Were you aware that the SPF was unhappy that it had not been sufficiently consulted?

      • Andrew Flanagan:

        Yes, because there are on-going discussions with all the organisation’s stakeholders. The view was that we should try things out and keep them under constant review. When we agreed the changes to governance, we said that we would try them for six months and then review them, taking into account the views of stakeholders as well as the evidence that—-

      • Margaret Mitchell:

        But do you recognise that a lot of the issues have come from the SPF? Your argument that you were having meetings with Police Scotland to try to get it up to speed is therefore fundamentally flawed.

      • Andrew Flanagan:

        I do not agree with the characterisation that it is fundamentally flawed. A number of avenues existed for dialogue with all the stakeholders. I have met the SPF on several occasions, and regular meetings were set up. The SPF has been able to participate in the committee meetings and has done so since December.

      • Margaret Mitchell:

        You may have confidence in what you have done so far, Mr Foley and Mr Flanagan, but you have not filled me with confidence today.

      • The Convener:

        Before I bring in Ben Macpherson, I have a question for Mr Foley. I return to the issue of Mr Penman’s letter. On 20 April, you appeared at the Public Audit and Post-legislative Scrutiny Committee and were asked several times whether you had seen the letter. You said that you might have seen it but that you did not recall. It was suggested that it was a very important letter and that you had either seen it before the board meeting or you had not. Your response to that suggestion was:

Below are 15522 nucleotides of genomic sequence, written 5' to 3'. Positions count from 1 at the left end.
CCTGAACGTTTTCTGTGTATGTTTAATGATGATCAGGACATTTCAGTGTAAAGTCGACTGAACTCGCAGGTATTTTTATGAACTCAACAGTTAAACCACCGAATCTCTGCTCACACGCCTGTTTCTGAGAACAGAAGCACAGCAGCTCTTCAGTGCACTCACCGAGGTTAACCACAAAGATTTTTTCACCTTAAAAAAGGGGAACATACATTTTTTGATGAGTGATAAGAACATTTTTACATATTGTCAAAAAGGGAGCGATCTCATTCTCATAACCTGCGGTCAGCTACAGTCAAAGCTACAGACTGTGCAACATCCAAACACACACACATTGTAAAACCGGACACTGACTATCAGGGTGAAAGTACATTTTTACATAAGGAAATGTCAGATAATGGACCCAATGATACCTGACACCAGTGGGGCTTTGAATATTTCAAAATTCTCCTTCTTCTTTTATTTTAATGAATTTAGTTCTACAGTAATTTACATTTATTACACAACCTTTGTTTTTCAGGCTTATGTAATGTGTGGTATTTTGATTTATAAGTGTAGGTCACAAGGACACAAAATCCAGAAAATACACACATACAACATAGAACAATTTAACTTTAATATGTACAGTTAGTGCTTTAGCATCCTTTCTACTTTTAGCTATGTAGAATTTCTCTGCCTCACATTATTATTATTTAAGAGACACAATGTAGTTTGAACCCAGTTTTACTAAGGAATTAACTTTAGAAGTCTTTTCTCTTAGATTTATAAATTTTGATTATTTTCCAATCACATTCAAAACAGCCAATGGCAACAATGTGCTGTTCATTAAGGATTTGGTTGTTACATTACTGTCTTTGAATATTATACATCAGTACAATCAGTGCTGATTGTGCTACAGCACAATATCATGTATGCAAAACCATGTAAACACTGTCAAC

“I am telling you that I do not recall seeing it. I recall having conversations with Mr Penman around that time and him expressing his views to me clearly. Having seen the letter and read it in recent days, I find that it is in accord with a conversation that I had at the time, in which Mr Penman expressed his views.”—[Official Report, Public Audit and Sub-legislative Scrutiny Committee, 20 April 2017; c 6.]

        Clearly, you had discussions with Mr Penman, the chief inspector of constabulary, who raised his concerns with you.

      • John Foley:

        Yes.

      • The Convener:

        I presume that that was immediately prior to a board meeting or in the week before a board meeting.

      • John Foley:

        It was over a longer period. Mr Penman and I are in regular contact, and I had known his views for a while.

      • The Convener:

        Mr Penman raised quite grave concerns with you. After those conversations with him, did you think that it was incumbent on you to share his views with Mr Flanagan?